Aggregated data from credit card purchases are increasingly being used for direct marketing, according to, a consumer news and advocacy organisation.

According to the organisation, MasterCard and American Express are stepping up their efforts to sell data on retail transactions by approaching advertising and marketing firms in an attempt to enlarge their client list.

At present, MasterCard has data representing 80 billion consumer purchases, while AmEx categorises its data, so marketers can reach consumers who are big spenders in specific retail segments such as automotive, fashion and travel.

The increased collection of consumer data has caused concern amongst privacy advocates:

"I think that individuals have an interest in transparency and control regarding the use of their personal data for advertising," said David Jacobs, consumer protection counsel at the electronic privacy information centre (EPIC).

"Unfortunately, there is currently a lack of transparency in the sale and aggregation of consumer information by data brokers and marketing companies."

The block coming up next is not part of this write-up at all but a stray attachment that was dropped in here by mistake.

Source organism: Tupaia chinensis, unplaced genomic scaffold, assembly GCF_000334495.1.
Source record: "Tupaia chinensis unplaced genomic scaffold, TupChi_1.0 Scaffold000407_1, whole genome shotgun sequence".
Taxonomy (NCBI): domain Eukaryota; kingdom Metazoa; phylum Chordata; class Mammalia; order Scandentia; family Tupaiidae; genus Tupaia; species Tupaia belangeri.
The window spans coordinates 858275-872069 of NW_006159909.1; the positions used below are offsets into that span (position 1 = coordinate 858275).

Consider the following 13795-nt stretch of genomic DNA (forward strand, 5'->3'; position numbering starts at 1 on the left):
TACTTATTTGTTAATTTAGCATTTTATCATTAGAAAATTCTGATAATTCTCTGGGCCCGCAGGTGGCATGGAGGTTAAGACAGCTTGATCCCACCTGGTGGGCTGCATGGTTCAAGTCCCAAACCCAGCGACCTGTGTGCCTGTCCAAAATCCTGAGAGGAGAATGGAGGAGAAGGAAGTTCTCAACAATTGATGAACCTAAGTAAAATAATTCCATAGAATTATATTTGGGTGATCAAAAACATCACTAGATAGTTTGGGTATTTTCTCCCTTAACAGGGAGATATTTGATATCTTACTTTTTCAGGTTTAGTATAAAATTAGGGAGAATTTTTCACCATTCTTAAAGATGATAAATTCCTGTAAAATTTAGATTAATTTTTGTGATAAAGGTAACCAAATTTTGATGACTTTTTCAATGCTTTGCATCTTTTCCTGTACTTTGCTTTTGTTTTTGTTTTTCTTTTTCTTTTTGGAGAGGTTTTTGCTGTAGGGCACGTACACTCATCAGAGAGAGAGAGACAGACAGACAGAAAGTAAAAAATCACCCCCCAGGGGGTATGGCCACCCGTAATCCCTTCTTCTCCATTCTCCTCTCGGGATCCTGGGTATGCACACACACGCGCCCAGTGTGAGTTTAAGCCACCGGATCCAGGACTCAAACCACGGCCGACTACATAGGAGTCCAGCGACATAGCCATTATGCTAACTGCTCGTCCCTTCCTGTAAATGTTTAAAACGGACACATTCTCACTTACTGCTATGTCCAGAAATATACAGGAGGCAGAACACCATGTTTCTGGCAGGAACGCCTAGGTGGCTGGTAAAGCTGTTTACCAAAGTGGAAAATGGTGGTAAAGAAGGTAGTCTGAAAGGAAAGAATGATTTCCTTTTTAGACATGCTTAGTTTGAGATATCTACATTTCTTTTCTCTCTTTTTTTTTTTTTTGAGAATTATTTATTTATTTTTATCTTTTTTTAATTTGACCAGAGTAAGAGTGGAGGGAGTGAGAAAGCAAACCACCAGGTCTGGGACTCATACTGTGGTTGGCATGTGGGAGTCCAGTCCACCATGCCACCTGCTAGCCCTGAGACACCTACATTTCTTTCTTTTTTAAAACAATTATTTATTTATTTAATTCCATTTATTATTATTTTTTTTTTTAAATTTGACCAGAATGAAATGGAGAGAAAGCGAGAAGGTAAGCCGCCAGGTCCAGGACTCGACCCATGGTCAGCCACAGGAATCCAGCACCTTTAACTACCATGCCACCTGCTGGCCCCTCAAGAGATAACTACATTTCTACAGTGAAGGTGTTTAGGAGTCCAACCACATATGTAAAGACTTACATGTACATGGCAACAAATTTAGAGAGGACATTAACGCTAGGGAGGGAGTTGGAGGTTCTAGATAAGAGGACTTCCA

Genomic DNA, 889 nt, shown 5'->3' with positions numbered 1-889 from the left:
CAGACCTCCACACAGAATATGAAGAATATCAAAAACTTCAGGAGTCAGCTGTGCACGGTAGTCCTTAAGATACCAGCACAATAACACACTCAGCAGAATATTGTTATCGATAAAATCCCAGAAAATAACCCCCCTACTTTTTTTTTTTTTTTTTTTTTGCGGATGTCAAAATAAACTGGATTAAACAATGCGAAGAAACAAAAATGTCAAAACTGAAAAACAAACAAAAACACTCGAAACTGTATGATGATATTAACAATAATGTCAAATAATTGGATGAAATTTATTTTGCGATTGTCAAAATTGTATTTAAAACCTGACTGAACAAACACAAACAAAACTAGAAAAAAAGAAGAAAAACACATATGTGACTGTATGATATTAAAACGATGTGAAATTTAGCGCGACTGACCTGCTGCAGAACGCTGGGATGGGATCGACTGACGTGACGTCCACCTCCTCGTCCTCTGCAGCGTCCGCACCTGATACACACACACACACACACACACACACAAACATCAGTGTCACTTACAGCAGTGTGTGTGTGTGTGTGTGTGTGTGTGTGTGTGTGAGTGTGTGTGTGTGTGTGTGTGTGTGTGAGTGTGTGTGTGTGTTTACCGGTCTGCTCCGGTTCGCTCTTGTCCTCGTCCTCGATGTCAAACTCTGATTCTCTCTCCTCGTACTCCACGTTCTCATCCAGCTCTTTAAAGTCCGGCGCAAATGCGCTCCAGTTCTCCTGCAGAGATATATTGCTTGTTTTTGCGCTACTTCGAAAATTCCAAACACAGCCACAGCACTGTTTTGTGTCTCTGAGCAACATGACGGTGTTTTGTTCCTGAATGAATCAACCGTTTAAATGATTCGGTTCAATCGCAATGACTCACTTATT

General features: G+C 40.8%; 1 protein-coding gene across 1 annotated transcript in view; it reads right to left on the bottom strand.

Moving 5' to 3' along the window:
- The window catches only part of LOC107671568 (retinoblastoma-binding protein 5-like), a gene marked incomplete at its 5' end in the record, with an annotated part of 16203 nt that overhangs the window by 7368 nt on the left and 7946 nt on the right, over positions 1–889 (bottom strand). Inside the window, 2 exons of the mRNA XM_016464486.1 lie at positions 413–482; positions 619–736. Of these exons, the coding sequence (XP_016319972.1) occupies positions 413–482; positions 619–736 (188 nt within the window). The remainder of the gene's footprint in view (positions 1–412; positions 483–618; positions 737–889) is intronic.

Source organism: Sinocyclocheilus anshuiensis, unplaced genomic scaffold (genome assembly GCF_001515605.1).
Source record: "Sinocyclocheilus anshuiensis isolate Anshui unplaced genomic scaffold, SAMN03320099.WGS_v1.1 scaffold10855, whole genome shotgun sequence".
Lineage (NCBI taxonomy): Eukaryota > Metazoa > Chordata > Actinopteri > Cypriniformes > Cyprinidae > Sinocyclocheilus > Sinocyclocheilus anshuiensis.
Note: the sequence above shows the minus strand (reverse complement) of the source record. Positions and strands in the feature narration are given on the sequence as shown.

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However, both MasterCard and AmEx maintain that the data is made anonymous so that individual consumers’ names are not revealed.

"We have strict policies in place to protect cardmembers’ privacy," said Amelia Woltering, American Express director of corporate affairs and communication.

"American Express does not provide any personally identifiable information or individual transaction information about its card members or a list of its card members to advertisers or business partners."

Further, Woltering said AmEx’s practices have always been fully explained in the company’s online privacy statement.

MasterCard also said it does not disclose personal information. "MasterCard is committed to protecting individuals’ privacy and uses only anonymous and aggregated information in producing information insights and other data analytic products and solutions," Andrew Bowins, senior VP of external communications, MasterCard Worldwide said.

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